"We actually found a female fight choreographer," said Erin, "which was pretty hard. There's no culture of fighting for us, we don't grow up expecting to beat up our brothers. So there's really a kind of great thing that happens when women pick up swords for the first time. It's like, 'Oh!' and their eyes get big. We'll have pikes, maces, and rakes, too. Stuff like that."

"Plus, you get to kiss Lizzie this year, don't you?" asked Paul.
"Actually Lizzie kisses me," Erin corrected.
"Make your reservations now," joked Paul.

With that, Wendy served up large plates of broiled salmon, in a lemon dill wine sauce.

Master, I marvel how the fishes live in the sea. Why, as men do a-land: the great ones eat up the little ones.

-- Pericles

On the side were huge helpings of garlic mashed potatoes and string beans with those crunchy fried onions from the can.

As the dinner portion of the evening drew to a close, the conversation deteriorated -- as it so often does with these Man Who ... things -- this time into a series of butt jokes.

Over scoops of Ben & Jerry's Chunky Monkey and fresh strawberries, the group explained the rules of the Shakespearean actor's butt game. You simply pick out all the "but" phrases, and shift the emphasis from the second word to the first. For example, "but soft" becomes "butt-soft."

The trio listed some of their favorite conversions: "Butt-masters." "Butt-infirmity." "Butt-fool." "Call me butt-love."

"Did you say butt-pool?" I asked.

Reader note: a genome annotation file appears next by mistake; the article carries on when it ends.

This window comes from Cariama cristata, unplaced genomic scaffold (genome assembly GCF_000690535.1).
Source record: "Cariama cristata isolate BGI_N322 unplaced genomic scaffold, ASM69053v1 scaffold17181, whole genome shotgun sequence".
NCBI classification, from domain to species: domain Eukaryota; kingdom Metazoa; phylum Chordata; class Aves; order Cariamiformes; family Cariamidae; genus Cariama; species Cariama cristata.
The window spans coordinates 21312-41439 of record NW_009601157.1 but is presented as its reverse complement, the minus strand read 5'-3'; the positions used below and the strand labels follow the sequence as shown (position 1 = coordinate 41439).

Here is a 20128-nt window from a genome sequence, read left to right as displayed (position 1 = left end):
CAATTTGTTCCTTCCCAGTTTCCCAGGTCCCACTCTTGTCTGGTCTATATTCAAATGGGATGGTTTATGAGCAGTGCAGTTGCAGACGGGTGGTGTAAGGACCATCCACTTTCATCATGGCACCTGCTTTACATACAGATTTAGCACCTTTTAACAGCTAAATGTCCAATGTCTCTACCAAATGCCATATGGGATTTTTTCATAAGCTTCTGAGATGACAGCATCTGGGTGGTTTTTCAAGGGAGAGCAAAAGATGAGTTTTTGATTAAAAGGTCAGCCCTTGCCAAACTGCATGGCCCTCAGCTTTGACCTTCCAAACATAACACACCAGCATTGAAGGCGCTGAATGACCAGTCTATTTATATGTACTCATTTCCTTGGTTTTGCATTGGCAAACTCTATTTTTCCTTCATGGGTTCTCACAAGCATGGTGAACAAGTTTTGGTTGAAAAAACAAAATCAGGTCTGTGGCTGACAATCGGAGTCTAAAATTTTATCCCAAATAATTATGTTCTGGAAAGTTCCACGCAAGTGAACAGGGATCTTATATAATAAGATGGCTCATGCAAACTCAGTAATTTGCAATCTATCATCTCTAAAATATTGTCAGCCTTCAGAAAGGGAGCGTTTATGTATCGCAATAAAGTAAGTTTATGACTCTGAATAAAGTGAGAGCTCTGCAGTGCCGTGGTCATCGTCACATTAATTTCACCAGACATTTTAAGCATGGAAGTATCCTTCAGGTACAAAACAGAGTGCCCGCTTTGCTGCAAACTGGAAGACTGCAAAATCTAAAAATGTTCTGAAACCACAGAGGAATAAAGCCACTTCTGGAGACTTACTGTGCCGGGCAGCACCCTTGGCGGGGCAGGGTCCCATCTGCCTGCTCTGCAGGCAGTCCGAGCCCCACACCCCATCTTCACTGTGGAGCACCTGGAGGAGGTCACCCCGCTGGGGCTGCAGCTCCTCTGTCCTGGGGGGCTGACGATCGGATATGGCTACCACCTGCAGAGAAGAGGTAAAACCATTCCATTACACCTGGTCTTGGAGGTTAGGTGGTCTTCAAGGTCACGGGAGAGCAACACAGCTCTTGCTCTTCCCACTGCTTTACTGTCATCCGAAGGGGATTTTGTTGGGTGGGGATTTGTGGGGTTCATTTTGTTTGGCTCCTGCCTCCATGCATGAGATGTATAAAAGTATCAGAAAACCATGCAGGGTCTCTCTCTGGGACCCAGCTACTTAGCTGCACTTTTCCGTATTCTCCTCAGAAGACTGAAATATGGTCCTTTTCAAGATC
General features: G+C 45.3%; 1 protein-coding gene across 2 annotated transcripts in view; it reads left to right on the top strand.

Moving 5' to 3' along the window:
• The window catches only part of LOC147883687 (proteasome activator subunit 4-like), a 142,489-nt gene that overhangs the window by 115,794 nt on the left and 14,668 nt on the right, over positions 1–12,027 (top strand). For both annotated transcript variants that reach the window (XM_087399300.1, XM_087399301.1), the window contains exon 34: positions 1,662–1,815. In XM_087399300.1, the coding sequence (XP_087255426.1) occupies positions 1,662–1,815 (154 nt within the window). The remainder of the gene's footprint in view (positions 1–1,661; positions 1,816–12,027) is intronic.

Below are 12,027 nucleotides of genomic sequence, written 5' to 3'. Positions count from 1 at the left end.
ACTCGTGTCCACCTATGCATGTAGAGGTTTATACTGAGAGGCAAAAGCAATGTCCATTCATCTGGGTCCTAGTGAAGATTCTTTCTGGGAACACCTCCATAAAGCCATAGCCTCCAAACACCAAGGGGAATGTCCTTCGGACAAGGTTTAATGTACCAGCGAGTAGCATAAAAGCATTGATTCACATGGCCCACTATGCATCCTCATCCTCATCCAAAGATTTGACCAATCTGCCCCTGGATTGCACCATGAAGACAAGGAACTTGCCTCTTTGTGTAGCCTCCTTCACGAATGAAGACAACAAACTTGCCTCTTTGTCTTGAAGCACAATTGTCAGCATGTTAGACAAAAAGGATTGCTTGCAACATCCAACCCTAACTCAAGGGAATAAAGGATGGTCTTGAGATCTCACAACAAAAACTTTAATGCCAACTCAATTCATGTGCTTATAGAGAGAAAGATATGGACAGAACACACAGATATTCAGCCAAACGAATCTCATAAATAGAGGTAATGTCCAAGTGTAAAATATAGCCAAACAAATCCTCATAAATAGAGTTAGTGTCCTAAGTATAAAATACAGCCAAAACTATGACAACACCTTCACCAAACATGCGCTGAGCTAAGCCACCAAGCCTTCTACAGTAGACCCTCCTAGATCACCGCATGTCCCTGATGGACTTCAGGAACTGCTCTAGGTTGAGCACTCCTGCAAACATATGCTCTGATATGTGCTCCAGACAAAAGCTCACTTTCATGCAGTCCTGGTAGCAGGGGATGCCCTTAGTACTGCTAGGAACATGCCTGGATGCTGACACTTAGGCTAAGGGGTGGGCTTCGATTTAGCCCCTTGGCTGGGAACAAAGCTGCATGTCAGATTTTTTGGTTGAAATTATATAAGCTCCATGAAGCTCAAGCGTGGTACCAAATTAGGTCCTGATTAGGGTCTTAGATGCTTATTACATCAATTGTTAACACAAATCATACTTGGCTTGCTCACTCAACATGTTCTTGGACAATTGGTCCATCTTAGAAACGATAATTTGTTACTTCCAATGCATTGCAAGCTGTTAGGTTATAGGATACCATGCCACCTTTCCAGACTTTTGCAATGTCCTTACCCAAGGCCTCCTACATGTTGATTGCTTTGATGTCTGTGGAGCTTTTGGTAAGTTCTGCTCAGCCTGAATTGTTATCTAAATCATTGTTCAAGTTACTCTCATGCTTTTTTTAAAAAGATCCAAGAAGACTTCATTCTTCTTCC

"No, butt-fool," corrected Erin.
Paul suggested renaming the garden in Golden Gate Park the Shakespeare Butt-Garden, and we decided to call it a meal.

I have supp'd full with horrors.
-- Macbeth

And, thusly, our Act 1 drew to a close. I thanked Wendy for the delicious meal and headed back to my car for a brief intermission.

Act 2, Scene 1:
Within a dark and dismal churchyard.
Our story picks up again at the corner of Sacramento and Van Ness, where Erin and Wendy had invited me to sit in on their evening's rehearsal. Inside the Old First Presbyterian Church the group had converted a large social hall into their makeshift rehearsal space.

Erin introduced me to the 10 or so women who would make up the cast of Coriolanus, as well as the show's director. This year Woman's Will managed to lure Mary Coleman, who spends the better part of her time as associate artistic director of the acclaimed Magic Theater, to head up the play's direction. I also recognized Lizzie Robinson-Calogero (a British transplant I've seen do brilliant work around the Bay Area) as one of the actors. Realizing this must be the Lizzie of the aforementioned kiss, I made a note to make my reservations now.

As Mary roused all the actors to their feet, I settled onto a nearby bench to watch the company run through their nightly warm-up.

Forming the group into a large circle, Mary led the players in a series of acting exercises: clapping, ducking, groaning, and "spazzing."

Once everyone was fully warmed, they picked up their rehearsal, staging some of the battle-related scenes. The actors galloped atop invisible steeds across the stage, waving their arms in a valiant clash of swords. As the women took on the predominantly male roles, it was particularly fun to watch them use their imaginations in place of the various sets, weapons, and props that would eventually make their way into the production.

"Barry can be a horse!" called out Erin.
Before anyone could get behind the idea, I quickly took my leave of the company.

Tis now the very witching time of night, When churchyards yawn and hell itself breathes out Contagion to this world.

-- Hamlet

After all, I believe it was Shakespeare who once said, "Get thee home, 'fore a flock of female actors drapes ye in tights, and mounts thee like the pathetic bag of bones thou art."

Didn't he?

By Barry Levine

Want to host The Man Who Came to Dinner? E-mail SFDinner@aol.com and tell us what's cookin'.

About The Author

Barry Levine